Yochai Benkler is the Berkman Professor of Entrepreneurial Legal Studies at Harvard, and faculty co-director of the Berkman Center for Internet & Society. Before joining the faculty at Harvard Law School, he was Joseph M. Field '55 Professor of Law at Yale. He writes about the Internet and the emergence of a networked economy and society, as well as the organization of infrastructure, such as wireless communications. Full profile...
Carolina Rossini is a Fellow at the Berkman Center. She also coordinates a project on policy for Open Educational Resources in Brazil with the Open Society institute. She holds an LL.M. in Intellectual Property from Boston University, and degrees from the University of Sao Paulo (Bachelor in Law), Instituto de Empresa-IE, Spain (MBA in E-Business), Sao Paulo State University-UNESP (Master in International Negotiations), and other certificate courses. She also studied international relations at the Catholic University in Sao Paulo. Full profile...
Aaron Shaw is a Fellow at the Berkman Center and a Ph.D student in the Sociology Department at the University of California, Berkeley. A specialist in qualitative methods, he currently oversees the online case studies and is collaborating on a multidisciplinary analysis of cooperation in the political blogosphere. Full profile...
Online Case Studies Staff
Yael Granot is proud to join the ranks of the Berkman Center's Cooperation research group. Her past as a community volunteer in Israel and as a mental health counselor have taught her, above all, the value of cooperative endeavors; she's excited to be studying collaborative processes on the Internet and partaking of Berkman's interdisciplinary flavor. She earned her B.A. from Vassar College in 2006 with a degree in Psychology where she did research on in-group/out-group relations, focusing on stereotyping, prejudice, and discrimination.
Tim Hwang is a research associate at the Berkman Center for Internet & Society. He is involved in coordinating Yochai Benkler's emerging work on the levers of cooperation and assists the Internet & Democracy project on technology issues. He also provides support to the Center's and Herdict projects. Previously, he worked on the editorial staff of Professor Jonathan Zittrain's book The Future of the Internet--And How To Stop It. His research interests include online community, the history of internet culture, innovation studies, and market architecture. Full profile...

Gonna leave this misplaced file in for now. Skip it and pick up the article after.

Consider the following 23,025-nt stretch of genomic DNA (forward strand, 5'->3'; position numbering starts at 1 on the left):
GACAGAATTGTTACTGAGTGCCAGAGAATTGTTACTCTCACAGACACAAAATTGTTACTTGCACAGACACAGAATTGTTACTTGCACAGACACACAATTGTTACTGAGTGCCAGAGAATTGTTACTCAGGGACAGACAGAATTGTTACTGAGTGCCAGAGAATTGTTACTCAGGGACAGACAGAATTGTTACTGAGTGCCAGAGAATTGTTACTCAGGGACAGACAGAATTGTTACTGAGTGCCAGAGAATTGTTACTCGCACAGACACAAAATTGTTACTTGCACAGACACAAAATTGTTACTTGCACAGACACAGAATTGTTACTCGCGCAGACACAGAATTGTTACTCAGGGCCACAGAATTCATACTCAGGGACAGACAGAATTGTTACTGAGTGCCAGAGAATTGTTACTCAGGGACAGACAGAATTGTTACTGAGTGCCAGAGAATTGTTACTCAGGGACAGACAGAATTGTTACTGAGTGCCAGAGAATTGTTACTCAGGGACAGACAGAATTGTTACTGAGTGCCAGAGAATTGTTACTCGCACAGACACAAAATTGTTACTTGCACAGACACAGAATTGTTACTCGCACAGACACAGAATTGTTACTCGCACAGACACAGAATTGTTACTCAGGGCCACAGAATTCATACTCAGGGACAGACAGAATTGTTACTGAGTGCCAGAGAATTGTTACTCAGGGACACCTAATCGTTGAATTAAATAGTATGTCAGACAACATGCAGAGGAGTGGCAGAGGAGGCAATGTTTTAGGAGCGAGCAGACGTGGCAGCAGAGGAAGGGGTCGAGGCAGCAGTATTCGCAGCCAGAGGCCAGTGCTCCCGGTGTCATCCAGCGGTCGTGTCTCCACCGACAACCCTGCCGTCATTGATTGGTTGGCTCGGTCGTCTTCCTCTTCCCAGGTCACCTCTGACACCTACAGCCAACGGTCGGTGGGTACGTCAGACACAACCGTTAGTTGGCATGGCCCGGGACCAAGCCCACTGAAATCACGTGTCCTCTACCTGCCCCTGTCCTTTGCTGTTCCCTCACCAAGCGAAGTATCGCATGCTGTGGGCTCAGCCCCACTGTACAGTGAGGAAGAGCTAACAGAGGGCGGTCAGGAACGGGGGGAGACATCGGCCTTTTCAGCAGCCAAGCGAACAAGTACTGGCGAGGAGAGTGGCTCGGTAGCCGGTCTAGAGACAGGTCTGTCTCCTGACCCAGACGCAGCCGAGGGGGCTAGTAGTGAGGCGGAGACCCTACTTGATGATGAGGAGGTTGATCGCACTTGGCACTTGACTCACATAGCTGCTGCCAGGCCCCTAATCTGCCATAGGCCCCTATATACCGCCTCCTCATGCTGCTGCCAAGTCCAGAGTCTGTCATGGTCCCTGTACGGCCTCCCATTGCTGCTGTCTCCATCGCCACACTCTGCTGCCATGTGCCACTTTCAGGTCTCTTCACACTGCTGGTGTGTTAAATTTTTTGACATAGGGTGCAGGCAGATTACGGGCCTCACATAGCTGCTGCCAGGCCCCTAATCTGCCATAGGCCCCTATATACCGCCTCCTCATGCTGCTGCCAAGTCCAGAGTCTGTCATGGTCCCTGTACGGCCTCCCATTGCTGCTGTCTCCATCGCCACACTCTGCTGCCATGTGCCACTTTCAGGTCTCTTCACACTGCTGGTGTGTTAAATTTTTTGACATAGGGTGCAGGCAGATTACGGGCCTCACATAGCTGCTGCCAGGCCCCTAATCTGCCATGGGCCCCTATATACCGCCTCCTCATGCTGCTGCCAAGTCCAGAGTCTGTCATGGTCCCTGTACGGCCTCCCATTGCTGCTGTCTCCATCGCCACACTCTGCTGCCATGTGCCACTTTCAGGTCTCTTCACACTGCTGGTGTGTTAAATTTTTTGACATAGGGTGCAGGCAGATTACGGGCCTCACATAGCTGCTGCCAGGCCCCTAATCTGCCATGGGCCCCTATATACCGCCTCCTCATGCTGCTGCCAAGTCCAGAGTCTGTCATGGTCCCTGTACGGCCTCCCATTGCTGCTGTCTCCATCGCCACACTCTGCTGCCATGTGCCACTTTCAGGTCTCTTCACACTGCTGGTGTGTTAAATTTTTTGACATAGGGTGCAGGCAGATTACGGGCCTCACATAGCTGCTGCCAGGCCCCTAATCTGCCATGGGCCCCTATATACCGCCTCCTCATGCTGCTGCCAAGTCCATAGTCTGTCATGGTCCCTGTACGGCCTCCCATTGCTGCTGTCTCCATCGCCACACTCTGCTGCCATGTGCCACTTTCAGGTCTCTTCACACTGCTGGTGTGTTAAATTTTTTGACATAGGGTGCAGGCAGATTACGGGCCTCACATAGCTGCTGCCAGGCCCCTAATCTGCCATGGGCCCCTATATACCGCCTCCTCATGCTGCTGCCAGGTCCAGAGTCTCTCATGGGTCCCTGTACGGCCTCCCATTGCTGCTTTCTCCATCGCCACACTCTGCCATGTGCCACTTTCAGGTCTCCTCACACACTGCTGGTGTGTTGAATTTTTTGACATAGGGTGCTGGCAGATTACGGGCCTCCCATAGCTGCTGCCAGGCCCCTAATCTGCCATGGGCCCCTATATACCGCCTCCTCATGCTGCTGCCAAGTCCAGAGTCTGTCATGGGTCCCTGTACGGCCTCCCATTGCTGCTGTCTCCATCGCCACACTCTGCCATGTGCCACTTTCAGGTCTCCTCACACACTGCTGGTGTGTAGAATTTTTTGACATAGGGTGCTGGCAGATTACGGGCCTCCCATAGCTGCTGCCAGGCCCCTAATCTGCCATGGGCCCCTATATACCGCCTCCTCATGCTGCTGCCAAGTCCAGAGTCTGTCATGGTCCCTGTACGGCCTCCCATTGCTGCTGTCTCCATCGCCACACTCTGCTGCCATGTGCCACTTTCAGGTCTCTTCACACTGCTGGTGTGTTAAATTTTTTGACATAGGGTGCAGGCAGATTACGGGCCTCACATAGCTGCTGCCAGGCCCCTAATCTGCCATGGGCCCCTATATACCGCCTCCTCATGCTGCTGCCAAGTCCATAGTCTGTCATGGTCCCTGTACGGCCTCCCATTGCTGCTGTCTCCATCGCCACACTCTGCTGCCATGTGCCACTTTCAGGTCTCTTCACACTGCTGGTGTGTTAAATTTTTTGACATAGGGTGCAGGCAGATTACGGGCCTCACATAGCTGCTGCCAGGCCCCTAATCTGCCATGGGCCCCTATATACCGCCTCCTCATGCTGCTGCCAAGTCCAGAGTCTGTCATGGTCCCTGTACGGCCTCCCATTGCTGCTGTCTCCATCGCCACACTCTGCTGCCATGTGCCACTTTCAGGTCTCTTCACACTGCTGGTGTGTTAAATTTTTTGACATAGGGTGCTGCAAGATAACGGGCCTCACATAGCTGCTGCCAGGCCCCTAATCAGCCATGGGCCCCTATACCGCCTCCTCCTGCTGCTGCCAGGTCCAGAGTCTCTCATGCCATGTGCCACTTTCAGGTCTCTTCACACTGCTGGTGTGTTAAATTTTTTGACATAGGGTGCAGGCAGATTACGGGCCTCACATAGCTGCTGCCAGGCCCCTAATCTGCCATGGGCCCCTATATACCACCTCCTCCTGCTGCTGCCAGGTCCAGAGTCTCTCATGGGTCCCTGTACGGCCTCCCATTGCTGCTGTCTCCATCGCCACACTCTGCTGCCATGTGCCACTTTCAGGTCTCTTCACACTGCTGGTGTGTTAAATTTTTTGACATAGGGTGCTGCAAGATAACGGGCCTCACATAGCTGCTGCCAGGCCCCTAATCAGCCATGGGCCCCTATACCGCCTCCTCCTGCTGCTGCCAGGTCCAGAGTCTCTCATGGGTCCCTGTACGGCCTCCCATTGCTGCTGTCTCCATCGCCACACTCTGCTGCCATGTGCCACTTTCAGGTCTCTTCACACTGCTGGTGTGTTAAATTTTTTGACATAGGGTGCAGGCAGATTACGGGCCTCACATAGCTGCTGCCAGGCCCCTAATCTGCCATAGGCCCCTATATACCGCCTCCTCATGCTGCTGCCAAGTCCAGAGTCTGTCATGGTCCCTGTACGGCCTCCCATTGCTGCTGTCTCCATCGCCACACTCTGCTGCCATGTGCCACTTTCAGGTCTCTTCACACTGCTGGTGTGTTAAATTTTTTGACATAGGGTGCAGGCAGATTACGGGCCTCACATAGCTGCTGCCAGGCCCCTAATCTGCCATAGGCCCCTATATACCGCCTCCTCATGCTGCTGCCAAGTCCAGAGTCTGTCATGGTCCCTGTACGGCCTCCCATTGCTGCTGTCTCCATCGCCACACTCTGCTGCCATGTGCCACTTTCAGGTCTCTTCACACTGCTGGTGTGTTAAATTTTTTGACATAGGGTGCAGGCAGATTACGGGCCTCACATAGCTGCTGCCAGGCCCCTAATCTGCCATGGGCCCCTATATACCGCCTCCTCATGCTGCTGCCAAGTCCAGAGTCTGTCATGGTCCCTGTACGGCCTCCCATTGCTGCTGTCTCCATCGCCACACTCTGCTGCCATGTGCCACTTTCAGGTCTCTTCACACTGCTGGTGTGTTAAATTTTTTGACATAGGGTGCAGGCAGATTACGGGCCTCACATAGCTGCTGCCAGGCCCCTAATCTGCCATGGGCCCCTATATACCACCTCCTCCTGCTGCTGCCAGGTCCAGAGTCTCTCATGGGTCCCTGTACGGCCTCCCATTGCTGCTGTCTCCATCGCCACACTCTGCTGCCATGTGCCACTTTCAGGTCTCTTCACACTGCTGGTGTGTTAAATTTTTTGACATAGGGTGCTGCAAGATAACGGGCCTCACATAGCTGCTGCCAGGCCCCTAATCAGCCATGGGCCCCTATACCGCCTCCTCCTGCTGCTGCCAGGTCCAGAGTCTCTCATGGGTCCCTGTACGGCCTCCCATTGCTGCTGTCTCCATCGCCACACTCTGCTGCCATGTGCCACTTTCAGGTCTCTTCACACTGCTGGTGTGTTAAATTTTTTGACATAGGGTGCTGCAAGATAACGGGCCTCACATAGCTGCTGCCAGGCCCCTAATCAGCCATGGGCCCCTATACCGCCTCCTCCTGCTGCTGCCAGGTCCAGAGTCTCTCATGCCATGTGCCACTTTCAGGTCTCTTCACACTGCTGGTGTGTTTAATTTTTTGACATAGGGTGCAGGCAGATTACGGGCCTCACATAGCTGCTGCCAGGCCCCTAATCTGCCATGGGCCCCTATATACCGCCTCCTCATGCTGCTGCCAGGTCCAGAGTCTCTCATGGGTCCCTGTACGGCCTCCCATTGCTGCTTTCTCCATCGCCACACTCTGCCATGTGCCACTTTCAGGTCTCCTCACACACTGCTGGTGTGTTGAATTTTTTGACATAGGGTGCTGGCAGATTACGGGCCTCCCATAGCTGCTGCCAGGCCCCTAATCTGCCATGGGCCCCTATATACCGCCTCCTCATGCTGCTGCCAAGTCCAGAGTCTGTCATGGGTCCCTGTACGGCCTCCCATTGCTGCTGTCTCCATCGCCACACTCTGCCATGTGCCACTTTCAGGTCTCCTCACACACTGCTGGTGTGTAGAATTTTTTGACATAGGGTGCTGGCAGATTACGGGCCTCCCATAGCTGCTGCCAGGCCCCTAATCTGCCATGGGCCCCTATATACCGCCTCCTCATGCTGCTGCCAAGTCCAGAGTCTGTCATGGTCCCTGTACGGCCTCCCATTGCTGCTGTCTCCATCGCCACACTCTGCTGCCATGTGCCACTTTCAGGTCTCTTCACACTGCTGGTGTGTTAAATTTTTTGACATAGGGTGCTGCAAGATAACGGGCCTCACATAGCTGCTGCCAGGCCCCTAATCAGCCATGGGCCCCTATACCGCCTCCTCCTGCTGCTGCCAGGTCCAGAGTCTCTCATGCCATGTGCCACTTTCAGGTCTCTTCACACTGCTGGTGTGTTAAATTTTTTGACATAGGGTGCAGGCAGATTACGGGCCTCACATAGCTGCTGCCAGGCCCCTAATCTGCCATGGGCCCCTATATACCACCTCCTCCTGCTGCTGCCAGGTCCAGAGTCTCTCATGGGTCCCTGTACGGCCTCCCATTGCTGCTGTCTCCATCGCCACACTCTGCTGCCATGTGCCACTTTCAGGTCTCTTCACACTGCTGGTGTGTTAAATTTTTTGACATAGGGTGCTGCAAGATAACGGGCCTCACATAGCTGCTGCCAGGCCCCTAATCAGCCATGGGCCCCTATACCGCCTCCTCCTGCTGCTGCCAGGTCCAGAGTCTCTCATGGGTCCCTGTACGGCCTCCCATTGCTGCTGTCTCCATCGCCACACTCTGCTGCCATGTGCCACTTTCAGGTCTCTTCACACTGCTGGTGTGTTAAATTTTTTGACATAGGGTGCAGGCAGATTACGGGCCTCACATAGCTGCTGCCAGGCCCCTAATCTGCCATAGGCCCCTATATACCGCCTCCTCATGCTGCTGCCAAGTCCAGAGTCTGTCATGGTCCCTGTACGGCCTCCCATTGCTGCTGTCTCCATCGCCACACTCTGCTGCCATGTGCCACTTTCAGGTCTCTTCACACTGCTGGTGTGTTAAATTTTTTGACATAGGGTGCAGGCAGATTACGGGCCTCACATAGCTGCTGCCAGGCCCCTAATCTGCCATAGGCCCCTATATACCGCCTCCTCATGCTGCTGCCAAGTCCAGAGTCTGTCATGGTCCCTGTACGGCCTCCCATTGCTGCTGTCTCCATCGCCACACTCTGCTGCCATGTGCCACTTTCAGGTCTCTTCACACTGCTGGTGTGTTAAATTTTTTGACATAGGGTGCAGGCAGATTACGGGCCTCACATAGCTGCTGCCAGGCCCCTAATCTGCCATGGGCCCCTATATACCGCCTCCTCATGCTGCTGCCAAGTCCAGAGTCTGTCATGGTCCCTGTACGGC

Roxanna Myhrum likes to ask big questions with complicated answers and is thrilled to be at the Berkman Center studying a nebulous topic with brilliant people. Before coming here she primarily worked in documentary production but indulged in occasional excursions into the worlds of advertising and academic policy research. Roxie is an '05 Harvard graduate with a degree in Social Studies. She is also currently employed as a Research Associate at Harvard Business School. When she's not surfing the 'Net, Roxie works as a theater director and media producer in collaboration with numerous Boston-based artists, playwrights, and opera singers.
Ayelet Oz is, of course, first and foremost a passionate member of the Cooperation research group at the Berkman Center. But besides that, she is occasionally trying to write her masters paper on moderation policies in internet forums at Harvard Law School, finish her LLM degree and help the Harvard Legal Theory Forum grow. Ayelet was born and raised in Israel, where she graduated from Tel Aviv University Law School at 2005 and will finish her BA in History soon. For the last decade, throughout her studies and since finishing her clerkship at the Supreme Court of Israel, Ayelet has worked and volunteered for several civil rights movements, including The Movement against Poverty and the Public Defender's Office. She is now living in Cambridge, does her best to improve her bad accent, and constantly looking for new causes to promote.
Dharmishta Rood spent her time as an undergraduate at UCLA reading about exciting research in Boston and is delighted to be working at the Berkman Center's Cooperation research group. She is a master's student in the Specialized program at the Harvard Graduate School of Education, and also co-founder of the open-source Populous Project, aimed at giving student and small town newspapers the tools they need to publish online. Her personal interest in media sit at the often complex distinction between beneficial and overwhelming forms of communication and she hopes to one day alleviate the stress of the unread inbox. She holds a B.A. in Design | Media Arts from UCLA—she photographs, screen-prints in her backyard and is learning to do handstands.
Anna Kim is an undergraduate at Harvard. She comes from Australia and has a cool accent.